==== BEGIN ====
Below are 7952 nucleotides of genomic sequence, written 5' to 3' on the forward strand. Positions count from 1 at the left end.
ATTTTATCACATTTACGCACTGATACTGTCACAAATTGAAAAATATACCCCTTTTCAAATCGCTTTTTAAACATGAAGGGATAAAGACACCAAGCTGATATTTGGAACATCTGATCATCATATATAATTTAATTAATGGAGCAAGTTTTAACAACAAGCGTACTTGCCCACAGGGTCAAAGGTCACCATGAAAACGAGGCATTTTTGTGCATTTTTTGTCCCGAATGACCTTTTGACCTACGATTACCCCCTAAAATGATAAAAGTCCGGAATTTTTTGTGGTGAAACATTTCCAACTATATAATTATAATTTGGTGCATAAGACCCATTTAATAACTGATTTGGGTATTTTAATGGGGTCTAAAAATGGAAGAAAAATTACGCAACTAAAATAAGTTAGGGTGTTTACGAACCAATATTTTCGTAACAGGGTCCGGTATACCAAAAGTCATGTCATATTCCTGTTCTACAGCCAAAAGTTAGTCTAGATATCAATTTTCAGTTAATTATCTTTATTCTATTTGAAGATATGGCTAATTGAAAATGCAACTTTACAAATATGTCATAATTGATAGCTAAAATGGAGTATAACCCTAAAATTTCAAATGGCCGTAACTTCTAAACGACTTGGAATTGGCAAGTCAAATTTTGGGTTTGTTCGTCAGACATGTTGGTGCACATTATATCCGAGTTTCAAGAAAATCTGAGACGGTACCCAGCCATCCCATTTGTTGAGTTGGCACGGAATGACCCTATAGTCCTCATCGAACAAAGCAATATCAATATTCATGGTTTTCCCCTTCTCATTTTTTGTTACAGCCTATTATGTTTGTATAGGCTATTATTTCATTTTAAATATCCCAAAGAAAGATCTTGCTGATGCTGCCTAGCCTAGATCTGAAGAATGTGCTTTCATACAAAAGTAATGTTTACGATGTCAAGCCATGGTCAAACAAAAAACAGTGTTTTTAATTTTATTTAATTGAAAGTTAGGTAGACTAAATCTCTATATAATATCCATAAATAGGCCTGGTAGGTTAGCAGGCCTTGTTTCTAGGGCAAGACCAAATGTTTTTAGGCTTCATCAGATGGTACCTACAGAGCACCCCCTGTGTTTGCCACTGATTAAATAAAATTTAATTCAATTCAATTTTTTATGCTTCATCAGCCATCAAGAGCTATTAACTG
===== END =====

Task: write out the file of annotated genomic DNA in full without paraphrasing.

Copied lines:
Below are 7952 nucleotides of genomic sequence, written 5' to 3' on the forward strand. Positions count from 1 at the left end.
ATTTTATCACATTTACGCACTGATACTGTCACAAATTGAAAAATATACCCCTTTTCAAATCGCTTTTTAAACATGAAGGGATAAAGACACCAAGCTGATATTTGGAACATCTGATCATCATATATAATTTAATTAATGGAGCAAGTTTTAACAACAAGCGTACTTGCCCACAGGGTCAAAGGTCACCATGAAAACGAGGCATTTTTGTGCATTTTTTGTCCCGAATGACCTTTTGACCTACGATTACCCCCTAAAATGATAAAAGTCCGGAATTTTTTGTGGTGAAACATTTCCAACTATATAATTATAATTTGGTGCATAAGACCCATTTAATAACTGATTTGGGTATTTTAATGGGGTCTAAAAATGGAAGAAAAATTACGCAACTAAAATAAGTTAGGGTGTTTACGAACCAATATTTTCGTAACAGGGTCCGGTATACCAAAAGTCATGTCATATTCCTGTTCTACAGCCAAAAGTTAGTCTAGATATCAATTTTCAGTTAATTATCTTTATTCTATTTGAAGATATGGCTAATTGAAAATGCAACTTTACAAATATGTCATAATTGATAGCTAAAATGGAGTATAACCCTAAAATTTCAAATGGCCGTAACTTCTAAACGACTTGGAATTGGCAAGTCAAATTTTGGGTTTGTTCGTCAGACATGTTGGTGCACATTATATCCGAGTTTCAAGAAAATCTGAGACGGTACCCAGCCATCCCATTTGTTGAGTTGGCACGGAATGACCCTATAGTCCTCATCGAACAAAGCAATATCAATATTCATGGTTTTCCCCTTCTCATTTTTTGTTACAGCCTATTATGTTTGTATAGGCTATTATTTCATTTTAAATATCCCAAAGAAAGATCTTGCTGATGCTGCCTAGCCTAGATCTGAAGAATGTGCTTTCATACAAAAGTAATGTTTACGATGTCAAGCCATGGTCAAACAAAAAACAGTGTTTTTAATTTTATTTAATTGAAAGTTAGGTAGACTAAATCTCTATATAATATCCATAAATAGGCCTGGTAGGTTAGCAGGCCTTGTTTCTAGGGCAAGACCAAATGTTTTTAGGCTTCATCAGATGGTACCTACAGAGCACCCCCTGTGTTTGCCACTGATTAAATAAAATTTAATTCAATTCAATTTTTTATGCTTCATCAGCCATCAAGAGCTATTAACTG